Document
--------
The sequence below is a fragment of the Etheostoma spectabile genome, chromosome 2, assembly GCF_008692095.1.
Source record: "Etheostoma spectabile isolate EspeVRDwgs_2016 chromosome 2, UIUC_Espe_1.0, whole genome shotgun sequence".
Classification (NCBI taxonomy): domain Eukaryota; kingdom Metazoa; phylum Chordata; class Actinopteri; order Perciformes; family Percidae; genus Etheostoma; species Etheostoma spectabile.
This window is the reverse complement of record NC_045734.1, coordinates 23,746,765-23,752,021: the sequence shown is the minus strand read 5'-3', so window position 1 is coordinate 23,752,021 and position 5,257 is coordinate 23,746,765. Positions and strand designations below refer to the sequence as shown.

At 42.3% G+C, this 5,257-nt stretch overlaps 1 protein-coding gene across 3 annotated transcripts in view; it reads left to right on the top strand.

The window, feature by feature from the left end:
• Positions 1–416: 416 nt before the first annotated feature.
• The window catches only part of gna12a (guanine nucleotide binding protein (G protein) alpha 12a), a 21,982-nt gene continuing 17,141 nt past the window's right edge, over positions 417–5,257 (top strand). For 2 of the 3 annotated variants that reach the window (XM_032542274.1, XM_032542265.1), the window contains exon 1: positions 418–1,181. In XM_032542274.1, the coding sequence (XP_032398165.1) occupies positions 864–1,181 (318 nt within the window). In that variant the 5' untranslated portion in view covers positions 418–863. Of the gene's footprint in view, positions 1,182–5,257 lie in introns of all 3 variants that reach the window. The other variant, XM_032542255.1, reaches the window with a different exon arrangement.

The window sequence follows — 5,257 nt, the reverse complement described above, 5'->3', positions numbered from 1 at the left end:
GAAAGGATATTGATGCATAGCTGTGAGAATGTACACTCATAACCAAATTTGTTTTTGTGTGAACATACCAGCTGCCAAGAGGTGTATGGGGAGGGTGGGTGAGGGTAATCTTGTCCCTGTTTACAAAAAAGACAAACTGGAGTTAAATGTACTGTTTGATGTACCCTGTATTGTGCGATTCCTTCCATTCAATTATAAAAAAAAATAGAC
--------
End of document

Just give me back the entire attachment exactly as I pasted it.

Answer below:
The sequence below is a fragment of the Etheostoma spectabile genome, chromosome 2, assembly GCF_008692095.1.
Source record: "Etheostoma spectabile isolate EspeVRDwgs_2016 chromosome 2, UIUC_Espe_1.0, whole genome shotgun sequence".
Classification (NCBI taxonomy): domain Eukaryota; kingdom Metazoa; phylum Chordata; class Actinopteri; order Perciformes; family Percidae; genus Etheostoma; species Etheostoma spectabile.
This window is the reverse complement of record NC_045734.1, coordinates 23,746,765-23,752,021: the sequence shown is the minus strand read 5'-3', so window position 1 is coordinate 23,752,021 and position 5,257 is coordinate 23,746,765. Positions and strand designations below refer to the sequence as shown.

At 42.3% G+C, this 5,257-nt stretch overlaps 1 protein-coding gene across 3 annotated transcripts in view; it reads left to right on the top strand.

The window, feature by feature from the left end:
• Positions 1–416: 416 nt before the first annotated feature.
• The window catches only part of gna12a (guanine nucleotide binding protein (G protein) alpha 12a), a 21,982-nt gene continuing 17,141 nt past the window's right edge, over positions 417–5,257 (top strand). For 2 of the 3 annotated variants that reach the window (XM_032542274.1, XM_032542265.1), the window contains exon 1: positions 418–1,181. In XM_032542274.1, the coding sequence (XP_032398165.1) occupies positions 864–1,181 (318 nt within the window). In that variant the 5' untranslated portion in view covers positions 418–863. Of the gene's footprint in view, positions 1,182–5,257 lie in introns of all 3 variants that reach the window. The other variant, XM_032542255.1, reaches the window with a different exon arrangement.

The window sequence follows — 5,257 nt, the reverse complement described above, 5'->3', positions numbered from 1 at the left end:
GAAAGGATATTGATGCATAGCTGTGAGAATGTACACTCATAACCAAATTTGTTTTTGTGTGAACATACCAGCTGCCAAGAGGTGTATGGGGAGGGTGGGTGAGGGTAATCTTGTCCCTGTTTACAAAAAAGACAAACTGGAGTTAAATGTACTGTTTGATGTACCCTGTATTGTGCGATTCCTTCCATTCAATTATAAAAAAAAATAGAC